Monday, February 15, 2010

Who are the people I might see in the ED?

Ok I think this might be the last in my series about the ED. (Unless I think of more things to say or you have a question for me!)

People you might meet when you or your child has to come to the ED

Secretary (Patient greeter, patient access services, etc)- this is the person who will take your name, ask what is wrong and get your insurance information.

Triage nurse- this is the person who will take your vital signs, ask you more about what is wrong. Tell him or her everything about your problem.

Techs- they might stock the room with supplies, take your vital signs, get you water, answer your call light. They are very helpful but they are not nurses.

Nurses- your nurse is probably not the same nurse that you saw at triage. Your nurse is responsible for monitoring your condition, giving you medications, drawing blood, putting in IVs and keeping you informed.

Providers- there are many different providers you might see

Residents- these are doctors who are going through their training to become attendings. They may be emergency medicine, pediatric, family practice, med/peds or other specialties. Most residency programs are 3 years long but then often residents will complete fellowships after that in their particular specialty.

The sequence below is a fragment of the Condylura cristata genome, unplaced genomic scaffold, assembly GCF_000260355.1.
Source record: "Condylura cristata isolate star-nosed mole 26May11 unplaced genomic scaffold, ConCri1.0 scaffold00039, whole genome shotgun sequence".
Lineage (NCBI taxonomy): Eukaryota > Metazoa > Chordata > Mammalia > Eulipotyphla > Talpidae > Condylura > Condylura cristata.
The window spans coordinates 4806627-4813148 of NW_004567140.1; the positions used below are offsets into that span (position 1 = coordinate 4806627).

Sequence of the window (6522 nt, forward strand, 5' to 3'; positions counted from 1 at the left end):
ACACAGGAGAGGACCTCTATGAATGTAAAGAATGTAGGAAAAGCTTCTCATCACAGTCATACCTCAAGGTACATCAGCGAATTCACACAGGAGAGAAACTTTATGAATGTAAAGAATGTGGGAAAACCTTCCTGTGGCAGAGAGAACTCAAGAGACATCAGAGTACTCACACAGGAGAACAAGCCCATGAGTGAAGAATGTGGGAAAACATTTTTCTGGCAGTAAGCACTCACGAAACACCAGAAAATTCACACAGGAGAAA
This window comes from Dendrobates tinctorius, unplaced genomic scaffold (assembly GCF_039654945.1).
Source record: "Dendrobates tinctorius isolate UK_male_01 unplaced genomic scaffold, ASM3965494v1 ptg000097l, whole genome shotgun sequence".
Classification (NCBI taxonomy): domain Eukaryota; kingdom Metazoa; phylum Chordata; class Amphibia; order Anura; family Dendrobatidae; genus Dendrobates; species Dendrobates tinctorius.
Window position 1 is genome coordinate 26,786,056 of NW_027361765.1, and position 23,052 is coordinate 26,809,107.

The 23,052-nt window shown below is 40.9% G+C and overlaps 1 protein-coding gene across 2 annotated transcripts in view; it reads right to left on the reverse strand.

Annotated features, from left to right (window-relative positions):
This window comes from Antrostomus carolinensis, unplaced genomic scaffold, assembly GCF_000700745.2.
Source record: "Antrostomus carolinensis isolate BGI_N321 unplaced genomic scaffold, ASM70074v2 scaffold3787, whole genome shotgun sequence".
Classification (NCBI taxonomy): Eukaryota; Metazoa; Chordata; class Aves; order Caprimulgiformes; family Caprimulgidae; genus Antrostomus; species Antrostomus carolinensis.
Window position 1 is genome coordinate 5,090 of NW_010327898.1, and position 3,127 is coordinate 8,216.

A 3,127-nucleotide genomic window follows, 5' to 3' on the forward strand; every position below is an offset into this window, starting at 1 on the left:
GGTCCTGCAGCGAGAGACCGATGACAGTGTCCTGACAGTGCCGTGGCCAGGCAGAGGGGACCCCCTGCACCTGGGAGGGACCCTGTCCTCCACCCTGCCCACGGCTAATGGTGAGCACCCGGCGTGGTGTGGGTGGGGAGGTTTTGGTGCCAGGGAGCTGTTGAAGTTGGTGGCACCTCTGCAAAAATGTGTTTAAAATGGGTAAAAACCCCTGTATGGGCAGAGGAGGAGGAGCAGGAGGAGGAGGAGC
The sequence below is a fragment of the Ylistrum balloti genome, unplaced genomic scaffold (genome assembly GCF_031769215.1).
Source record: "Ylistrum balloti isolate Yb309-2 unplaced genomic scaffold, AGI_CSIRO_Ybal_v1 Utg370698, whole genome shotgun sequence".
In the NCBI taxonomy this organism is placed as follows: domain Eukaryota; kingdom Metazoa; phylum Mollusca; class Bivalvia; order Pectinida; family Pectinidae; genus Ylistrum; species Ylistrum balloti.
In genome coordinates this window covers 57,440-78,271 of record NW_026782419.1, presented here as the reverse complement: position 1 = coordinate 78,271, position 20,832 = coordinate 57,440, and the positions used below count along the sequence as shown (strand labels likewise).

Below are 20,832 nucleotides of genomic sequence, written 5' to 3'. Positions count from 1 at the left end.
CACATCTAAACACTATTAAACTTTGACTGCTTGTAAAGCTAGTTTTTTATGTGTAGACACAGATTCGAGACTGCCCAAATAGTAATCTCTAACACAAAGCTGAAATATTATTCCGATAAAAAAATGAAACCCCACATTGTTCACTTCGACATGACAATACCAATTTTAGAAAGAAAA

Nurse Practitioners- these are nurses who have gone through advanced training of at least 3 more years after college to get masters degrees. They are trained in advanced assessment techniques and are qualified to make diagnoses, order medications, tests, treatments with a focus on the whole person. They may practice independently or in collaboration with a physician, depending on the state. In the emergency department setting you may see only a nurse practitioner but if you have a more serious problem you are likely to see an attending as well.

Physician Assistants- they are trained to practice medicine under the supervision of a physician. Most PA programs are masters degree programs and their job is similar to that of the NP. In the ED setting you may see only the PA or you may see a PA and an attending depending on the severity of your problem.

Attending physician- Attending physicians are doctors who have gone through at least the 3 years of residency past medical school. They are board certified in emergency medicine and may have completed a fellowship in addition. The attending is the one who is ultimately responsible for the care that you receive in the emergency department.

You may also see respiratory therapists, x ray techs, transporters and housekeepers.

You have the right to know the role of anyone who walks in your room. If you are not sure who someone is, make sure to ask!

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